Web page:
The Parliament sets an annual refugee quota in the context of approving the Budget. According to the Government Programme, in 2020, at least 850 quota refugees will be admitted to Finland. This number will thereafter be assessed annually and set at 850–1,050, taking into account the number of asylum seekers: for example, in 2021, Finland will receive 1,050 quota refugees. The figure is lower than, for example, in Sweden where the quota for refugees is 5,000.

Other observations related to the indicator

The number of asylum seekers to arrive in Finland grew dramatically in 2015. Based on the annual statistics on the asylum decisions by the Finnish Immigration Service, the majority of the asylum applications received in 2015 were registered for 2016. Asylum was granted to 7,745 persons based on the applications registered for 2016. Asylum applications and favourable decisions from the same year are not directly comparable as an application registered for a specific year may still be pending, for example, the following year.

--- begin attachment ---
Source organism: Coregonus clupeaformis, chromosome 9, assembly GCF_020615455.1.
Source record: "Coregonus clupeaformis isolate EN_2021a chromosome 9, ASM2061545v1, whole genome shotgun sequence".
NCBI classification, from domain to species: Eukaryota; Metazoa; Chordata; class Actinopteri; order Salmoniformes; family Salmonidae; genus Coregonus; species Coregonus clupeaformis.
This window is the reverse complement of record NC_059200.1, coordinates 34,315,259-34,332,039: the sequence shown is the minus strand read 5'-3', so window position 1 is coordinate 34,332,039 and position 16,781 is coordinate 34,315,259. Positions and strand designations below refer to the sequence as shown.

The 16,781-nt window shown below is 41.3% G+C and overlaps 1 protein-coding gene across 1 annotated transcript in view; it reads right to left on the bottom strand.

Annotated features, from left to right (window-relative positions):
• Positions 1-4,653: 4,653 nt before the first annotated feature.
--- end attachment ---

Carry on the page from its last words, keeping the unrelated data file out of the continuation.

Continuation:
Indicators particularly focusing on economic inequalities and the risk of poverty or social exclusion were selected for the social inequality indicator basket. In addition to this, consideration was also given to how Finland bears responsibility for reducing global inequality. Inequality is also linked to the indicators in other sustainable development monitoring baskets, such as health, inclusion and social exclusion.

As part of updating this basket, the share of people at risk of poverty or social exclusion and the number of persons at risk at regional level were added to the indicators in this basket. On the other hand, the number of young adults satisfied with their lives was omitted, as new updated information was not yet available when the indicator data was compiled. In other respects, statistics and perspectives remained largely the same as in the previous year.